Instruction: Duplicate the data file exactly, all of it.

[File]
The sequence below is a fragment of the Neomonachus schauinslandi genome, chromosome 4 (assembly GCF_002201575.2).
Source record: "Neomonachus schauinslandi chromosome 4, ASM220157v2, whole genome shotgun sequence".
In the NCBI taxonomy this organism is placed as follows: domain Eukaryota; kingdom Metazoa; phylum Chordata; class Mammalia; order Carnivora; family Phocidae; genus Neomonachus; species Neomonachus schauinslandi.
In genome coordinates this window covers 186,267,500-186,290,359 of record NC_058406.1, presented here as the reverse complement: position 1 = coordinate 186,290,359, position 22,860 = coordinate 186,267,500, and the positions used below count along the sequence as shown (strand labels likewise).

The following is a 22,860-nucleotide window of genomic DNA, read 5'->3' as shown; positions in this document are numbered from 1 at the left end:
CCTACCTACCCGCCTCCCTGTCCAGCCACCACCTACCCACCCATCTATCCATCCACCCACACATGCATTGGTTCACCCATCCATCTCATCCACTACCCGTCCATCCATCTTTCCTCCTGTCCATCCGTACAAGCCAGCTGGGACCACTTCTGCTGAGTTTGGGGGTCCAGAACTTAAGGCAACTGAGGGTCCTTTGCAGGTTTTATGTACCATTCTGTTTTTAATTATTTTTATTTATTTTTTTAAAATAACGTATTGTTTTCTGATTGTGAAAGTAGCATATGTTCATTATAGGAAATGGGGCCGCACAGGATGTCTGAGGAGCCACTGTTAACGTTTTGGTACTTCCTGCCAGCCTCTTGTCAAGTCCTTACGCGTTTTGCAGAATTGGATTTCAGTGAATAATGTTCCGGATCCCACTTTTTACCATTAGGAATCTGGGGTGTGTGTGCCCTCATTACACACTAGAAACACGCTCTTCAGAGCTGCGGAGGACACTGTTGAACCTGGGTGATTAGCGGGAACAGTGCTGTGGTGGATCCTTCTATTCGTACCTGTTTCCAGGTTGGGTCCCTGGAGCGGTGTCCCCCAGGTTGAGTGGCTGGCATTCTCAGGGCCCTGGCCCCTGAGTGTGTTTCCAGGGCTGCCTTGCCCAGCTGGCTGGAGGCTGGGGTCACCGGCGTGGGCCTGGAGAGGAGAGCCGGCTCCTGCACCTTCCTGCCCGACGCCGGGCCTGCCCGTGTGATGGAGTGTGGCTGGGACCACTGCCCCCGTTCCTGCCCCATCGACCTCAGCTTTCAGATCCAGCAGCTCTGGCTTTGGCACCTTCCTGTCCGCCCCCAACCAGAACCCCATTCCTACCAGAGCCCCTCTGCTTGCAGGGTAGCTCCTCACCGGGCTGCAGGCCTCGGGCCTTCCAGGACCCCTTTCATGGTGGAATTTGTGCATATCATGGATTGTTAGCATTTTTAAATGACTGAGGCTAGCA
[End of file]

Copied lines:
The sequence below is a fragment of the Neomonachus schauinslandi genome, chromosome 4 (assembly GCF_002201575.2).
Source record: "Neomonachus schauinslandi chromosome 4, ASM220157v2, whole genome shotgun sequence".
In the NCBI taxonomy this organism is placed as follows: domain Eukaryota; kingdom Metazoa; phylum Chordata; class Mammalia; order Carnivora; family Phocidae; genus Neomonachus; species Neomonachus schauinslandi.
In genome coordinates this window covers 186,267,500-186,290,359 of record NC_058406.1, presented here as the reverse complement: position 1 = coordinate 186,290,359, position 22,860 = coordinate 186,267,500, and the positions used below count along the sequence as shown (strand labels likewise).

The following is a 22,860-nucleotide window of genomic DNA, read 5'->3' as shown; positions in this document are numbered from 1 at the left end:
CCTACCTACCCGCCTCCCTGTCCAGCCACCACCTACCCACCCATCTATCCATCCACCCACACATGCATTGGTTCACCCATCCATCTCATCCACTACCCGTCCATCCATCTTTCCTCCTGTCCATCCGTACAAGCCAGCTGGGACCACTTCTGCTGAGTTTGGGGGTCCAGAACTTAAGGCAACTGAGGGTCCTTTGCAGGTTTTATGTACCATTCTGTTTTTAATTATTTTTATTTATTTTTTTAAAATAACGTATTGTTTTCTGATTGTGAAAGTAGCATATGTTCATTATAGGAAATGGGGCCGCACAGGATGTCTGAGGAGCCACTGTTAACGTTTTGGTACTTCCTGCCAGCCTCTTGTCAAGTCCTTACGCGTTTTGCAGAATTGGATTTCAGTGAATAATGTTCCGGATCCCACTTTTTACCATTAGGAATCTGGGGTGTGTGTGCCCTCATTACACACTAGAAACACGCTCTTCAGAGCTGCGGAGGACACTGTTGAACCTGGGTGATTAGCGGGAACAGTGCTGTGGTGGATCCTTCTATTCGTACCTGTTTCCAGGTTGGGTCCCTGGAGCGGTGTCCCCCAGGTTGAGTGGCTGGCATTCTCAGGGCCCTGGCCCCTGAGTGTGTTTCCAGGGCTGCCTTGCCCAGCTGGCTGGAGGCTGGGGTCACCGGCGTGGGCCTGGAGAGGAGAGCCGGCTCCTGCACCTTCCTGCCCGACGCCGGGCCTGCCCGTGTGATGGAGTGTGGCTGGGACCACTGCCCCCGTTCCTGCCCCATCGACCTCAGCTTTCAGATCCAGCAGCTCTGGCTTTGGCACCTTCCTGTCCGCCCCCAACCAGAACCCCATTCCTACCAGAGCCCCTCTGCTTGCAGGGTAGCTCCTCACCGGGCTGCAGGCCTCGGGCCTTCCAGGACCCCTTTCATGGTGGAATTTGTGCATATCATGGATTGTTAGCATTTTTAAATGACTGAGGCTAGCA